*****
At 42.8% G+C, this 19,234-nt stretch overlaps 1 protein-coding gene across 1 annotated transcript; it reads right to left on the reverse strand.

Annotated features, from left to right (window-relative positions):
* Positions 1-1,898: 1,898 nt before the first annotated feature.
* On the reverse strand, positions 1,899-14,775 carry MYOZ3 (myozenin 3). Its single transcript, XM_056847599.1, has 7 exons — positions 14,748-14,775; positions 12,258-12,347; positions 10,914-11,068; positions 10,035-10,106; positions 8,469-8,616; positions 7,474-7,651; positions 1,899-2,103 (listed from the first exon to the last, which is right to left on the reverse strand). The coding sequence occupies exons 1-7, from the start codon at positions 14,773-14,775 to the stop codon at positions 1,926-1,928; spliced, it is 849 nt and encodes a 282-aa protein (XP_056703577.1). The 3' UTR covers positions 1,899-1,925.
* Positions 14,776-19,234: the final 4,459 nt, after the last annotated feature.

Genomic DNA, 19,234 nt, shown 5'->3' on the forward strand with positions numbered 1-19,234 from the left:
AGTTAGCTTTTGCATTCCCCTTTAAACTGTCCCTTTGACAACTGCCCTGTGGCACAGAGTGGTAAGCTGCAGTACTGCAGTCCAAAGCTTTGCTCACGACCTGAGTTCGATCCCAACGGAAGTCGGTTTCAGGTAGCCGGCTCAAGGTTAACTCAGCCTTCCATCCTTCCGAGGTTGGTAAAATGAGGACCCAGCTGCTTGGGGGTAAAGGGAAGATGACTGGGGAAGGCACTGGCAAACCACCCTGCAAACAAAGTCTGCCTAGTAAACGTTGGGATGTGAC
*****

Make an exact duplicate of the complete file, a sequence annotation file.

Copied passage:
At 42.8% G+C, this 19,234-nt stretch overlaps 1 protein-coding gene across 1 annotated transcript; it reads right to left on the reverse strand.

Annotated features, from left to right (window-relative positions):
* Positions 1-1,898: 1,898 nt before the first annotated feature.
* On the reverse strand, positions 1,899-14,775 carry MYOZ3 (myozenin 3). Its single transcript, XM_056847599.1, has 7 exons — positions 14,748-14,775; positions 12,258-12,347; positions 10,914-11,068; positions 10,035-10,106; positions 8,469-8,616; positions 7,474-7,651; positions 1,899-2,103 (listed from the first exon to the last, which is right to left on the reverse strand). The coding sequence occupies exons 1-7, from the start codon at positions 14,773-14,775 to the stop codon at positions 1,926-1,928; spliced, it is 849 nt and encodes a 282-aa protein (XP_056703577.1). The 3' UTR covers positions 1,899-1,925.
* Positions 14,776-19,234: the final 4,459 nt, after the last annotated feature.

Genomic DNA, 19,234 nt, shown 5'->3' on the forward strand with positions numbered 1-19,234 from the left:
AGTTAGCTTTTGCATTCCCCTTTAAACTGTCCCTTTGACAACTGCCCTGTGGCACAGAGTGGTAAGCTGCAGTACTGCAGTCCAAAGCTTTGCTCACGACCTGAGTTCGATCCCAACGGAAGTCGGTTTCAGGTAGCCGGCTCAAGGTTAACTCAGCCTTCCATCCTTCCGAGGTTGGTAAAATGAGGACCCAGCTGCTTGGGGGTAAAGGGAAGATGACTGGGGAAGGCACTGGCAAACCACCCTGCAAACAAAGTCTGCCTAGTAAACGTTGGGATGTGAC